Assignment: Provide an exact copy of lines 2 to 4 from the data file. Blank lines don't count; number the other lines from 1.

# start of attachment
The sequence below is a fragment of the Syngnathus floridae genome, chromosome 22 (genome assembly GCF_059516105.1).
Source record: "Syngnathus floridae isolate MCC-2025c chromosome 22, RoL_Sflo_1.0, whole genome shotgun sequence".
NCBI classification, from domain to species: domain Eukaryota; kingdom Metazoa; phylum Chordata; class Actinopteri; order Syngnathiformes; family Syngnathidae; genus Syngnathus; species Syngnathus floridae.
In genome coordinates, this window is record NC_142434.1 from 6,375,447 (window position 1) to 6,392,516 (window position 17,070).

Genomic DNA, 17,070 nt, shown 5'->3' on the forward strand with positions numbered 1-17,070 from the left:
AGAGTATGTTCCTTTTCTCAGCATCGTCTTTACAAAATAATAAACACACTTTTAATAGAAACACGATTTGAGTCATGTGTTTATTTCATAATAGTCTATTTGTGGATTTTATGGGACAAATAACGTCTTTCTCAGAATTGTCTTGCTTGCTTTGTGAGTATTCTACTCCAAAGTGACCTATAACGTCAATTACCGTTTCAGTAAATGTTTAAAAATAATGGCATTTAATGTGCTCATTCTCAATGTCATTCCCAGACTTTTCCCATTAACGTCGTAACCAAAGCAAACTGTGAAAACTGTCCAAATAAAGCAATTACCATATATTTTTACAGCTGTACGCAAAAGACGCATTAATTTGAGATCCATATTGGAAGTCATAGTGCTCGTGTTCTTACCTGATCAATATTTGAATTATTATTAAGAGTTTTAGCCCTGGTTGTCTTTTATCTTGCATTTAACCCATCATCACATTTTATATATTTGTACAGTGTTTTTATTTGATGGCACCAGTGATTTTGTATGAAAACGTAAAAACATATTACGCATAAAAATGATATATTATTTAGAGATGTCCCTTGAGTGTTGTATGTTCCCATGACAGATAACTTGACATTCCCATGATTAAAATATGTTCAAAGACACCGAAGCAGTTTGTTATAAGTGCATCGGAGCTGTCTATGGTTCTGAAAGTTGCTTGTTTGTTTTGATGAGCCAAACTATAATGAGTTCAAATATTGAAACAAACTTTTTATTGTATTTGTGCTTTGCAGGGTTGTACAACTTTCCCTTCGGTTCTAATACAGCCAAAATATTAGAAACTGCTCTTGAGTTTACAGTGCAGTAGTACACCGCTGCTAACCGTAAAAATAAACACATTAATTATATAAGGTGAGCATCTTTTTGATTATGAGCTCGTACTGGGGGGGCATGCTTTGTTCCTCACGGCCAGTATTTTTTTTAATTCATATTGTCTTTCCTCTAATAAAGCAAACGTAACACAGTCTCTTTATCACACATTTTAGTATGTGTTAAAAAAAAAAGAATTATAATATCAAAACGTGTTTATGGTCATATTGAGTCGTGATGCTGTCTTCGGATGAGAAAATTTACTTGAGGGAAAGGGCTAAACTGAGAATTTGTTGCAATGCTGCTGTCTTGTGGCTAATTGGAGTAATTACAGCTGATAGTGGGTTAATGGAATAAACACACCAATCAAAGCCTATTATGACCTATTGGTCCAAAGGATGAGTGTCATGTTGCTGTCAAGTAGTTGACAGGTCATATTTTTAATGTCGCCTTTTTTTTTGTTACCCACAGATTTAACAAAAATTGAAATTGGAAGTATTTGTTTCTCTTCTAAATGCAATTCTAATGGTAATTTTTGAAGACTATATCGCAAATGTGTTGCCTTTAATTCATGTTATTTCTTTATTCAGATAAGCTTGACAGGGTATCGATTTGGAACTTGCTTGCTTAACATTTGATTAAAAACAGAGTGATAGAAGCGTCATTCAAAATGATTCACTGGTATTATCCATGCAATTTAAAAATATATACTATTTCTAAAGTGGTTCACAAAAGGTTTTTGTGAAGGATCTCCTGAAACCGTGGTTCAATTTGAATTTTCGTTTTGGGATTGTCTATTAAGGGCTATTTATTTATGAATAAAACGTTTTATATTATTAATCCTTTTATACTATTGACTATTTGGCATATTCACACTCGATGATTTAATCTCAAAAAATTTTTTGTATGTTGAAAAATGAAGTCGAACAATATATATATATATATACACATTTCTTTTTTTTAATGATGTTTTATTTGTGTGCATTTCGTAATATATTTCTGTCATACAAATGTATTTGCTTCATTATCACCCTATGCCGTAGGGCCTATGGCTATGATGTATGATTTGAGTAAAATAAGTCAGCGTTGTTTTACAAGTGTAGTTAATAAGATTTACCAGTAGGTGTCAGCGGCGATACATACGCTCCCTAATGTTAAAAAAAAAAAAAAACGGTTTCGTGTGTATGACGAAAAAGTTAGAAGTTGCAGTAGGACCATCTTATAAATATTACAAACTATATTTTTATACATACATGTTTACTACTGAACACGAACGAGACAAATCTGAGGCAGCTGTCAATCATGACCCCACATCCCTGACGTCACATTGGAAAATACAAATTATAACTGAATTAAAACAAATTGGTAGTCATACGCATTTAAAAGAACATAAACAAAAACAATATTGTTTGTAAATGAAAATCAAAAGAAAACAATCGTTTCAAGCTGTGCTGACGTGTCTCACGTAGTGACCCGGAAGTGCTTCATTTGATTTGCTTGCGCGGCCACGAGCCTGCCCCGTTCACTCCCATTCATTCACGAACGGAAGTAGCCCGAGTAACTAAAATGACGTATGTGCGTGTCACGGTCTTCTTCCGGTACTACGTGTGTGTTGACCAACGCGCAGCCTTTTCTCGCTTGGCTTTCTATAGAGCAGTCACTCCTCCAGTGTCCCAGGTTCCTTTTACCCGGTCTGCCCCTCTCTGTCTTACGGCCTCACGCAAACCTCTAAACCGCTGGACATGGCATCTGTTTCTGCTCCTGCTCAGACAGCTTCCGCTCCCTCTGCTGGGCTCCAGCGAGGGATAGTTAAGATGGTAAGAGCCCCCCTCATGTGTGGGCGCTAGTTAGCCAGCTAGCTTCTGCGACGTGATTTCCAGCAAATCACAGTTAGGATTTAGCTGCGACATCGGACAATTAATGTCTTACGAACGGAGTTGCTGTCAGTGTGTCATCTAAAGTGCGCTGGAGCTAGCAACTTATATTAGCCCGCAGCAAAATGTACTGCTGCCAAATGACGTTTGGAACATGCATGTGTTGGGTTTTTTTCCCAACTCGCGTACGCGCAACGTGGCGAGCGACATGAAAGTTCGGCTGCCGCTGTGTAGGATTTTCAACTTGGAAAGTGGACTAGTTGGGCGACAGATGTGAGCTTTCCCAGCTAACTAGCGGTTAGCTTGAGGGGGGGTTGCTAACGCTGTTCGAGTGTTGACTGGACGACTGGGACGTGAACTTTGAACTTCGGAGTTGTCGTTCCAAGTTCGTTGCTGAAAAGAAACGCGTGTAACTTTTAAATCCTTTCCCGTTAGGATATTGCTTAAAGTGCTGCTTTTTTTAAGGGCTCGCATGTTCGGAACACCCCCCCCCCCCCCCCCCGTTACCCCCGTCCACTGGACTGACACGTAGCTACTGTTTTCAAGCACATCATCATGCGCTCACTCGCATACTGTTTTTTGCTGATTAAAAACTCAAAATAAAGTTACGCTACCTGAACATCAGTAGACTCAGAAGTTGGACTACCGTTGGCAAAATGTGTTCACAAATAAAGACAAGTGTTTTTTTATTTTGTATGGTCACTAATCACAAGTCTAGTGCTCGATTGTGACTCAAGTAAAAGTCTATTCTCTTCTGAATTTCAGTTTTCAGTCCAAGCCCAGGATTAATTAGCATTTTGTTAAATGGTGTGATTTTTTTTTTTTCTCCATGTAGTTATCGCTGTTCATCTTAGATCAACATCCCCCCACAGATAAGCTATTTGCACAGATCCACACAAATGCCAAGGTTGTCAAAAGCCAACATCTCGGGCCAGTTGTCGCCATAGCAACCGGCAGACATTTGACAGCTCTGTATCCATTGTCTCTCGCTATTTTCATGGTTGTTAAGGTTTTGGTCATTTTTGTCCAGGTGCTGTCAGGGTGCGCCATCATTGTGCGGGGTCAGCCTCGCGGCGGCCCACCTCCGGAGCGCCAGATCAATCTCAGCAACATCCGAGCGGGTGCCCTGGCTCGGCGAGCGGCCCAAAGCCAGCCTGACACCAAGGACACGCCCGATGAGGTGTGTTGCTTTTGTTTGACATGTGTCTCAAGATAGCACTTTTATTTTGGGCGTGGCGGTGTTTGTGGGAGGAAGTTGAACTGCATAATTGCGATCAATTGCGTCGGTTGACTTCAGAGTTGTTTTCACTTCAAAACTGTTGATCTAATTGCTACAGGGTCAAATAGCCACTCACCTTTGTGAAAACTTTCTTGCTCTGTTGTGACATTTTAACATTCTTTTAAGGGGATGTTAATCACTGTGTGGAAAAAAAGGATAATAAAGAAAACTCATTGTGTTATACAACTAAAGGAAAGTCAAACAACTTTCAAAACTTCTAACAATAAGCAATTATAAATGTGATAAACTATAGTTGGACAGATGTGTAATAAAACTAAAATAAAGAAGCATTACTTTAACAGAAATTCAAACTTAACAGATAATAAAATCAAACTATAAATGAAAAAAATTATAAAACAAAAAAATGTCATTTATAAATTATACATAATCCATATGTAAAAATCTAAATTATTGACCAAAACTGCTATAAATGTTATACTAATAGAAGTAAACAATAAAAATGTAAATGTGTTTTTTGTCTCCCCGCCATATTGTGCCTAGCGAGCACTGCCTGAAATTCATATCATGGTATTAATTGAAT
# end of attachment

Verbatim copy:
Source record: "Syngnathus floridae isolate MCC-2025c chromosome 22, RoL_Sflo_1.0, whole genome shotgun sequence".
NCBI classification, from domain to species: domain Eukaryota; kingdom Metazoa; phylum Chordata; class Actinopteri; order Syngnathiformes; family Syngnathidae; genus Syngnathus; species Syngnathus floridae.
In genome coordinates, this window is record NC_142434.1 from 6,375,447 (window position 1) to 6,392,516 (window position 17,070).